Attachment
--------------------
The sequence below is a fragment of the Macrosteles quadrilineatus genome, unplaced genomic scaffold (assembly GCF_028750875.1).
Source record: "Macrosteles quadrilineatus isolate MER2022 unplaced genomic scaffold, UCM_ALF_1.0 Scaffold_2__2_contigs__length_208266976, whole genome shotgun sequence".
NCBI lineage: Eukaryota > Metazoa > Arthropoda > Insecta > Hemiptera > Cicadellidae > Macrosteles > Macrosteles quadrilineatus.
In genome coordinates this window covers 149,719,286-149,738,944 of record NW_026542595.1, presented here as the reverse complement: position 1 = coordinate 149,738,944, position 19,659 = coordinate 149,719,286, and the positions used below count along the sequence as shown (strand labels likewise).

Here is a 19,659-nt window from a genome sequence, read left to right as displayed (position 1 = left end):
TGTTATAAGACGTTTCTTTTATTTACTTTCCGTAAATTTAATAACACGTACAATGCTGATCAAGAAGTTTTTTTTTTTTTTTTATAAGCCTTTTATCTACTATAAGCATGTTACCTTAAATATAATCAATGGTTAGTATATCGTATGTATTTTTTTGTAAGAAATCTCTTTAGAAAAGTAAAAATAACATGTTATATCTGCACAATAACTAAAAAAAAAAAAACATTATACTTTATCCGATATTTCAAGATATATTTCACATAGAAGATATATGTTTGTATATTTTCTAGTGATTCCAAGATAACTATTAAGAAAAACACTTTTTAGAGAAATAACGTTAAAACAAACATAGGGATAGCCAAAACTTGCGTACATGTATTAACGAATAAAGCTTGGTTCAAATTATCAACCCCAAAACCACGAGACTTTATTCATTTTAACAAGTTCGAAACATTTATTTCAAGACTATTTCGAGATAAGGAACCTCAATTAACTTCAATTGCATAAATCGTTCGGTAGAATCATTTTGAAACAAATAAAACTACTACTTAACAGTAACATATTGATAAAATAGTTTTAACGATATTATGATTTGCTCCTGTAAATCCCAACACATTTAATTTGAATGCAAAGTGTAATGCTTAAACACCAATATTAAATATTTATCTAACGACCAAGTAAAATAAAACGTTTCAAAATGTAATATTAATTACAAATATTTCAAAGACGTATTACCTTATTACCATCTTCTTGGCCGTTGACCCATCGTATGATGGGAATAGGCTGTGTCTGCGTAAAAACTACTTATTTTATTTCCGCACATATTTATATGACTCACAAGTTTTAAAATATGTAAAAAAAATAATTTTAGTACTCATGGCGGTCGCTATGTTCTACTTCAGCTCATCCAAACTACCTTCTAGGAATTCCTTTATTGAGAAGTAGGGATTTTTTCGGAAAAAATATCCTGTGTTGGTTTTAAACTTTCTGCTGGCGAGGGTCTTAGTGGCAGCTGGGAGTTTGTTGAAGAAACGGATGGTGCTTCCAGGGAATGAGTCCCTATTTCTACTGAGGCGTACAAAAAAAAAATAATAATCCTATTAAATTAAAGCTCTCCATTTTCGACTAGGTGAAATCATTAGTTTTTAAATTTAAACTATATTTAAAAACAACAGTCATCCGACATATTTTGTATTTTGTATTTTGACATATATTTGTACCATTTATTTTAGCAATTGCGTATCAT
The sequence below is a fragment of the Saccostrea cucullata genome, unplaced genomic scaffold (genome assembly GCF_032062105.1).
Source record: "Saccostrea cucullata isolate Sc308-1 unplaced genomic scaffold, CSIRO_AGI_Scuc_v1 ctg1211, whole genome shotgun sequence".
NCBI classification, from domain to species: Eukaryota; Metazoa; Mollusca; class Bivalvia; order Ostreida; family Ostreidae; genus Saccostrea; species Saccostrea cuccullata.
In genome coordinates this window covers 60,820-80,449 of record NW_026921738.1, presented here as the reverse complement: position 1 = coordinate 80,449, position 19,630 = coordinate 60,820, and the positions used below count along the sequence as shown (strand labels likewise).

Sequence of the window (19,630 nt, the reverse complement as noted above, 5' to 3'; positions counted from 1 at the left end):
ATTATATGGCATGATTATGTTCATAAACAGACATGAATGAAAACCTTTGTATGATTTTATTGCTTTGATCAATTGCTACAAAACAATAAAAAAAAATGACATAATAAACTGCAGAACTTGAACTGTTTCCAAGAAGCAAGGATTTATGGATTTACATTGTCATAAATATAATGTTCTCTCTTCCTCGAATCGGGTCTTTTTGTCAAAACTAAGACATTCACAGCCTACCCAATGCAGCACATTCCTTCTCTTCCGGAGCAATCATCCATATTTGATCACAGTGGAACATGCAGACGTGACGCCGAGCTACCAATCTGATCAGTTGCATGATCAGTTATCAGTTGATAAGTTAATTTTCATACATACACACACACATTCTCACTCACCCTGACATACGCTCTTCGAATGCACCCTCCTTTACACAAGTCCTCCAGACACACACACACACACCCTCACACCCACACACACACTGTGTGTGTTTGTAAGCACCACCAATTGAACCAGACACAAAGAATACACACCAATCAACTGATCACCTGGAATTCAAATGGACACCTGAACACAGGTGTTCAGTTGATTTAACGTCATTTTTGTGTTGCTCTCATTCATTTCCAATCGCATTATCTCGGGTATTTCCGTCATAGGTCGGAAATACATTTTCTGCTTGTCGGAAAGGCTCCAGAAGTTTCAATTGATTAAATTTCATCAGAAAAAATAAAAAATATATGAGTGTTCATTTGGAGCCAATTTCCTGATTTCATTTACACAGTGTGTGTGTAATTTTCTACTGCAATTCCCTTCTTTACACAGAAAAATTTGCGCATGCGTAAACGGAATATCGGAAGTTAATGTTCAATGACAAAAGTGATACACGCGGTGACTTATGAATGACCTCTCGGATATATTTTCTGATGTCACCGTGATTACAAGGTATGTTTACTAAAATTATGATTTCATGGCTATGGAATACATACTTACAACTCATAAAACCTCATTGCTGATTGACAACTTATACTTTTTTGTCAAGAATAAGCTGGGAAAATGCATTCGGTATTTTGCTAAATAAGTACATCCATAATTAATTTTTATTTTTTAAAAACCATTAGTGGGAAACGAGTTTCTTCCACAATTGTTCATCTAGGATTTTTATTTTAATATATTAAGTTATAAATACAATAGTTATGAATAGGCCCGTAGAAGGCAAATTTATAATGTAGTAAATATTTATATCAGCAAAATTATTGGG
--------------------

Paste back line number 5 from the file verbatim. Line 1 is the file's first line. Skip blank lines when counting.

Here is a 19,659-nt window from a genome sequence, read left to right as displayed (position 1 = left end):